6. Rationally, cash for sure. But seriously? If someone gives me an envelope filled with cash, there better be a lot of it in there. It’s so “easy” to give cash — you don’t have to give it any thought at all. I know the stats for gift cards aren’t good, but that’s the other person’s problem. I use my gift cards right away, but I like getting something with a little more to it. The other day we got a gift card for cooking classes and that was awesome. Very thoughtful.

  7. Cash is king! I like the Chinese custom of giving red envelopes of cash as gifts (I’m Chinese), for all the reasons you state.

    Also, if a card says it can expire, check your state’s gift card rules. For example, cards cannot expire in California.

  8. I would so rather receive cash. I used to prefer giving gift cards until we bought one for my mom and she lost it. The store was willing to cancel it and issue her a new one. Then she lost that one. Weeks later the old one, that had been canceled was found. Ahhhhhhhh. What a hassel. At least with cash, if she loses it I won’t have anybody to call to see if I can help solve her problem. She will be on her own!

  9. I agree with Frugal Bachelor. If I’m given cash, chances are pretty good that it will get absorbed into the regular budget, or I’ll spend it on something for my kids. If I’m given a gift card, I am much more likely to spend it on myself.

  10. My sister received a ‘gift card’ for our recent vacation that I thought was a great idea. Her office mates laminated a Disneyland photo collage and put ‘Disneyland Gift Card’ on it then taped cash to the back. It was very thoughtful because they went out of their way to create something special for her and obviously put some thought into it, but she was free to spend the money as she pleased.

  11. Giving cash is the easiest option and nice enough but you might sending a message to the recipient that you didn’t put enough thought to consider what he or she would really like. Gift giving is an appreciation of the person and what that person is to you. Cash is only really ok if you are certain that the person is really needing it.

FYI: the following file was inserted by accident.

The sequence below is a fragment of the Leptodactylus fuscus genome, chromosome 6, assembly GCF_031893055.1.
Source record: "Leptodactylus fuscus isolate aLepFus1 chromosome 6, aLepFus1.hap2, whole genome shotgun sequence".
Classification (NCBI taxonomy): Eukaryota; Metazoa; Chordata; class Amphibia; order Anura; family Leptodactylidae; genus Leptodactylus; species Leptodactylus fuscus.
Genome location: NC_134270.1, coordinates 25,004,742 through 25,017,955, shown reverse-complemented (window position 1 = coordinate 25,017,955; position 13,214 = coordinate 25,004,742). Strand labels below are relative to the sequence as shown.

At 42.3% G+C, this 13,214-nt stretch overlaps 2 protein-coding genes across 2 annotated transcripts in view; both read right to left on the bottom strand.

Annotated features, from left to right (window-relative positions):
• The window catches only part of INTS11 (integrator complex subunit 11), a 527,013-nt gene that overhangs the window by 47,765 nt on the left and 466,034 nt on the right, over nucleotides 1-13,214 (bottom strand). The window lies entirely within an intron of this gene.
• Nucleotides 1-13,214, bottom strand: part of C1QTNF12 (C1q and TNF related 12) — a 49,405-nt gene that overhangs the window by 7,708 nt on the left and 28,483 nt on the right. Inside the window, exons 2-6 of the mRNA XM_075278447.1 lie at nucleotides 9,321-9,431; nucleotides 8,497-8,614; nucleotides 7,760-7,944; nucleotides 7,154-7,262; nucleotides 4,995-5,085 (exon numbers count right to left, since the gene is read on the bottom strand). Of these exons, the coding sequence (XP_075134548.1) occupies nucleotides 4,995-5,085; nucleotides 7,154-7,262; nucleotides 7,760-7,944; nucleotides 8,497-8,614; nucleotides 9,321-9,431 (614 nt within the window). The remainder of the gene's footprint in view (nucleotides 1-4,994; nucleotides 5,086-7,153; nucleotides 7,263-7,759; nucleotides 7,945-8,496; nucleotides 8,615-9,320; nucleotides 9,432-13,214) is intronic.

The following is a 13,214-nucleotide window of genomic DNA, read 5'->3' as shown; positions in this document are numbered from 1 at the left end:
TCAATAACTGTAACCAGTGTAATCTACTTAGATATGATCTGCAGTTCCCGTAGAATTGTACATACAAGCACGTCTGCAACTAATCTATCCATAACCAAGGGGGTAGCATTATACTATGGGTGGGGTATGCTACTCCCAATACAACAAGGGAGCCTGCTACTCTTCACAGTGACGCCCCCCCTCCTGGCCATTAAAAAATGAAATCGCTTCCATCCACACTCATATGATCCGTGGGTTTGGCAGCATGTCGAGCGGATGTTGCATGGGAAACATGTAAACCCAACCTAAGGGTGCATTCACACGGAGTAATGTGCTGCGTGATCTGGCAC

12. I stopped giving gift cards a long time ago. I don’t know why there’s a negative connotation with giving cash. At least in Asian cultures, cash is always more preferable.

  13. Gift is nice I prefer giving cash as people are picky about if the gift is not what they thought it should be.Give a cash let them decide i prefer that way.Giving gifts to people who are greedy and no respect for you… any thing is not good…But some times you need to give gift rather forced.. then throw some money and get away with…

  14. I don’t get why some people prefer not to give money as a gift. Ever since I was a kid receiving some cash in a card was the best possible gift I could receive! It meant i could get exactly what I wanted.. Furthermore, the amount of unwanted gifts sent each year is astronomical!
    I came across http://www.boonspace.com it’s a great way to send gift money online. You can really personalize your gift and even send a virtual gift as a suggestion of what you’d like the recipient to purchase. It shows you’ve put in some thought and you know it will be happily received.